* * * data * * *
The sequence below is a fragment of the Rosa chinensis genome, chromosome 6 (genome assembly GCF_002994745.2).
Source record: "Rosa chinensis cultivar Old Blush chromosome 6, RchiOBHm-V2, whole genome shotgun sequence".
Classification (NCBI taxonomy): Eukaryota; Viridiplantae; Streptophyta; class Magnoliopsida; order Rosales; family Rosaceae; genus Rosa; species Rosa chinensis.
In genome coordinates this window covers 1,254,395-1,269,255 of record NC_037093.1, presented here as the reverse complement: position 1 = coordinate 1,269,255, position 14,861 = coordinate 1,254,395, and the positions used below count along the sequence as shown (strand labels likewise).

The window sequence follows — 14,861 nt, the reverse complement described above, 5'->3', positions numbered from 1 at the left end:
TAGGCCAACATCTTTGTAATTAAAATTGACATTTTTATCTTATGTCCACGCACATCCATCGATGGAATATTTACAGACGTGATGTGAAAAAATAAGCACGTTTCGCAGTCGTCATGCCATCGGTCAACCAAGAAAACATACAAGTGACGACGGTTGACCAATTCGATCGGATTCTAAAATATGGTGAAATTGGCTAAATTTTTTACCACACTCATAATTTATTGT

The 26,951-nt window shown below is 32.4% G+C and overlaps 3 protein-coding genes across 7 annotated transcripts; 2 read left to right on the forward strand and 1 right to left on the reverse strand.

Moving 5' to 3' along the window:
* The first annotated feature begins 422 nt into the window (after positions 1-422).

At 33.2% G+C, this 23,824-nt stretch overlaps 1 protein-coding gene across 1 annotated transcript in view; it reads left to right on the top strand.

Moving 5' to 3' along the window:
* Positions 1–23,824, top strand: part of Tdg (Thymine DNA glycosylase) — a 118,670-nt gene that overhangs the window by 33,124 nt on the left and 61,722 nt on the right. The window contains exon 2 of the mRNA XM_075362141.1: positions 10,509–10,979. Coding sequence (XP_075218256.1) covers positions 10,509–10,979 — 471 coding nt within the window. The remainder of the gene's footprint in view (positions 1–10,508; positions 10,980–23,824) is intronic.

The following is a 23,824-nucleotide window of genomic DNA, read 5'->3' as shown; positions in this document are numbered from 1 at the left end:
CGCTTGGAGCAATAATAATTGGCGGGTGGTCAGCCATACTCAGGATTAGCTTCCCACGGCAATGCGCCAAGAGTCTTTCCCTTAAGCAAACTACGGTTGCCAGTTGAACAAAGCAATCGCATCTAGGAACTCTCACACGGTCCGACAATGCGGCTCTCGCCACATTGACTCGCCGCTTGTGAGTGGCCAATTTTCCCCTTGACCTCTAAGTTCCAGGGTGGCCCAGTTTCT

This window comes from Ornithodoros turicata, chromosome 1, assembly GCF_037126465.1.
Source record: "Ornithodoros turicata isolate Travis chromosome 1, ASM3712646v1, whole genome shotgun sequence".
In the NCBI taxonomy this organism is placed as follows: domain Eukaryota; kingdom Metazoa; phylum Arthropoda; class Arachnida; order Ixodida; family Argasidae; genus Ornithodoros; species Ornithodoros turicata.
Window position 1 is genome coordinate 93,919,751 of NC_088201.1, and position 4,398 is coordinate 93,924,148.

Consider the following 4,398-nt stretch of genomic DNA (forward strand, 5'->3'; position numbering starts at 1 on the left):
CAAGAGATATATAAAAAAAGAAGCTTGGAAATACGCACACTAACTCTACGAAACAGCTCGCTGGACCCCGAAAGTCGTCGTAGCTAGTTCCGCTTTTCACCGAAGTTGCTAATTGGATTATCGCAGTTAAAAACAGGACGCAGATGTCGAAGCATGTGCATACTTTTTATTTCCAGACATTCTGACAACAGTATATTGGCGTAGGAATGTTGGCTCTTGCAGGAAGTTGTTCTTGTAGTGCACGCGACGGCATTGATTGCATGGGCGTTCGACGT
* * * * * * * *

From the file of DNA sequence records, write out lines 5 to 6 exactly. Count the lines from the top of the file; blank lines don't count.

The window sequence follows — 14,861 nt, the reverse complement described above, 5'->3', positions numbered from 1 at the left end:
TAGGCCAACATCTTTGTAATTAAAATTGACATTTTTATCTTATGTCCACGCACATCCATCGATGGAATATTTACAGACGTGATGTGAAAAAATAAGCACGTTTCGCAGTCGTCATGCCATCGGTCAACCAAGAAAACATACAAGTGACGACGGTTGACCAATTCGATCGGATTCTAAAATATGGTGAAATTGGCTAAATTTTTTACCACACTCATAATTTATTGT